These New Synthetic Opioids Could Make the Fentanyl Crisis Look like ‘The Good Old Days’

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Prohibition of drugs simply doesn't work. Clamping down on Percocet and Vicodin resulted in a surge in heroin use. Fentanyl took care of that market and now even worse drugs called nitazenes are being found in fentanyl samples. Dr. Jeff Singer and I discuss this latest development in USA Today

The Centers for Disease Control and Prevention recently reported that in the 12‐​month period ending last August, about 74,000 people died from fentanyl‐​related overdoses.

While politicians and policymakers amp up calls for more brutal crackdowns on fentanyl smuggling, a “new” class of synthetic opioids has been showing up in overdose victims with the potential to make America look back on the fentanyl crisis as “the good old days.” 

Chemists refer loosely to this category of drugs as “nitazenes,” even though the term is incorrect; it should be “benzimidazole‐​based opioids.” The Swiss drug maker CIBA, now part of Novartis, developed the first nitazenes in the late 1950s as potential pain treatments. However, none was approved because they were too dangerously potent. 

In 2020, the World Health Organization reported that isotonitazene (which drug users call “iso” or “tony”) began appearing in forensic toxicology reports in six European countries, Canada and the United States. In 2022, the Tennessee Department of Health reported that overdose deaths from synthetic opioids classified as nitazenes have increased fourfold in just two years.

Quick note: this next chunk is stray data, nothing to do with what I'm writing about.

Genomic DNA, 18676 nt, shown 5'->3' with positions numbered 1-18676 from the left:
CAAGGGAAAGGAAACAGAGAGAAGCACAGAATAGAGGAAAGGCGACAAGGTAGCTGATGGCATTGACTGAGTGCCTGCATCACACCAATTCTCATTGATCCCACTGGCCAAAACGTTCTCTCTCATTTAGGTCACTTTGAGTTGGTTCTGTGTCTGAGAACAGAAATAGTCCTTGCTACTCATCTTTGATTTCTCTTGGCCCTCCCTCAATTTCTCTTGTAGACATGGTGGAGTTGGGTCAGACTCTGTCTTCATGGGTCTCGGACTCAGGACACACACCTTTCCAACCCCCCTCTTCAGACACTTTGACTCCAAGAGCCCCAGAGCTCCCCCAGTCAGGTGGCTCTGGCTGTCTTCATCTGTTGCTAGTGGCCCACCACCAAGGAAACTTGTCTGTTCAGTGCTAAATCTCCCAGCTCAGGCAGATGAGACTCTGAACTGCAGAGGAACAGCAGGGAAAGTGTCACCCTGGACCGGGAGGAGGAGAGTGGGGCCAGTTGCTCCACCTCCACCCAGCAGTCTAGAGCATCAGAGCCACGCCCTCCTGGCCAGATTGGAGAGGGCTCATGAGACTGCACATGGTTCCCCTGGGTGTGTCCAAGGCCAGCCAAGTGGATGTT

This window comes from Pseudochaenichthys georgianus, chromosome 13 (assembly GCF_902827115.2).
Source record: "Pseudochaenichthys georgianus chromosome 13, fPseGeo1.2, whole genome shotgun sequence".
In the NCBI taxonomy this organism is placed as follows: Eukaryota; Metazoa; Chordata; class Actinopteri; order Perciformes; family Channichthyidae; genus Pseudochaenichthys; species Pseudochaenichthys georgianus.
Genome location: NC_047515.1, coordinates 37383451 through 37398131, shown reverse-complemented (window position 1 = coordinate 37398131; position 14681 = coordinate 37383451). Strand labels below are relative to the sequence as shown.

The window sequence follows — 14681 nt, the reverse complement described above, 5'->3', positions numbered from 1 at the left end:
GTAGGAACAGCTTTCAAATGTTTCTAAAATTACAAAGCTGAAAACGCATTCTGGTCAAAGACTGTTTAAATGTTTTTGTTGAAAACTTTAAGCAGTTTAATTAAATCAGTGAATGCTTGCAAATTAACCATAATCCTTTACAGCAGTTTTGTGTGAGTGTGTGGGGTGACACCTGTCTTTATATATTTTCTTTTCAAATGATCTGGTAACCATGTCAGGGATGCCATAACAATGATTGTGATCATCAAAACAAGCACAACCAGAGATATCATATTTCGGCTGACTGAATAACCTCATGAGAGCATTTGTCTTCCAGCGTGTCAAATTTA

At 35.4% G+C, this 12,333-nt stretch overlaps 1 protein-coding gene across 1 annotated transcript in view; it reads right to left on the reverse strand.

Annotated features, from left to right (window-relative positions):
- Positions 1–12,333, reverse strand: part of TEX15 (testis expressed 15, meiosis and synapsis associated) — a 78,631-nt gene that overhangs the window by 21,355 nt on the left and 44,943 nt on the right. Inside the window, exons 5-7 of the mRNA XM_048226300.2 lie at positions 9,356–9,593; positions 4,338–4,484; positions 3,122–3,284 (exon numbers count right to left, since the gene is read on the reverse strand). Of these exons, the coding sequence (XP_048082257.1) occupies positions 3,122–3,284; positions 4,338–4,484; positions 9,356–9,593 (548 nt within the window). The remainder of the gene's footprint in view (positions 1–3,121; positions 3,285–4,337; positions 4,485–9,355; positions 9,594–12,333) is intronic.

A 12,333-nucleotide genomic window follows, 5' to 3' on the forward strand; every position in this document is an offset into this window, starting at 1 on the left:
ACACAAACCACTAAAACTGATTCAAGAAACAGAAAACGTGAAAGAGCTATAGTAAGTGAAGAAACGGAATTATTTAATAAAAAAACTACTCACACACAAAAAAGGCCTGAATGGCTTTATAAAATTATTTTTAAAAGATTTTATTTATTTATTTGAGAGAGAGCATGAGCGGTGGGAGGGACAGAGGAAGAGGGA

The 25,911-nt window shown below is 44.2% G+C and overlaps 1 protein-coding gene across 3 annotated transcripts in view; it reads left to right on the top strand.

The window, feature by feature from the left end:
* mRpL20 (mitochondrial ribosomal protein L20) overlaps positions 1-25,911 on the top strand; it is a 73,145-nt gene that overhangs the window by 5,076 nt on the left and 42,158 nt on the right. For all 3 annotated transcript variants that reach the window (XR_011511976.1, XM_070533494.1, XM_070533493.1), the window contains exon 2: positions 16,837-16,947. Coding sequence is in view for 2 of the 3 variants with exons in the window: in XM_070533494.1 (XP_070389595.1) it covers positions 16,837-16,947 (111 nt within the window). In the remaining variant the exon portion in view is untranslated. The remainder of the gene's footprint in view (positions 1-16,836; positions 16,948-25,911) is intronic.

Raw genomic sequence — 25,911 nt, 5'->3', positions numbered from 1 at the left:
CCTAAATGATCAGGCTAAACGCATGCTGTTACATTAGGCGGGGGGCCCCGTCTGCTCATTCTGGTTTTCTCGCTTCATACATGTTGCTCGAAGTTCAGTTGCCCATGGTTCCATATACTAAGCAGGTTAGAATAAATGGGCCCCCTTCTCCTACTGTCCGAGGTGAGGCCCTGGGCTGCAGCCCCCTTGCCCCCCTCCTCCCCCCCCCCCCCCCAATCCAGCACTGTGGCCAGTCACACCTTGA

When the nitazene crisis debuts, will they finally place the blame on drug prohibition, where it has always belonged?

Just recently, the British news media reported that the United Kingdom has experienced a “big influx” of nitazenes. London’s Metropolitan Police seized more than 150,000 nitazene tablets in a single drug haul last fall. 

These drugs are not only appearing in adulterated opioids. A U.K. drug testing service determined that, since September, nitazenes have been found in 20 samples of black‐​market benzodiazepines (common tranquilizers such as Xanax) taken from all parts of the country.

People who purchase benzodiazepines on the black market wouldn’t expect nitazenes to be a contaminant and could become overdose victims.

Up to 1,000 times more potent than morphine

There are two primary reasons that the emergence of nitazenes in the street drug supply is alarming. One is their extreme potency. An analog called etonitazene may be as much as 1,000-fold more potent than morphine. By comparison, fentanyl is only 100 times more powerful than morphine.

A recent study of metonitazene, a closely related drug, found it took three doses of the opioid overdose antidote naloxone to treat a metonitazene overdose, compared with one dose for fentanyl. In a couple of cases, even three doses were insufficient to save the users’ lives, leading the authors to conclude that “metonitazene appears to have the most severe clinical toxicity” of nitazenes they detected in overdose toxicology studies.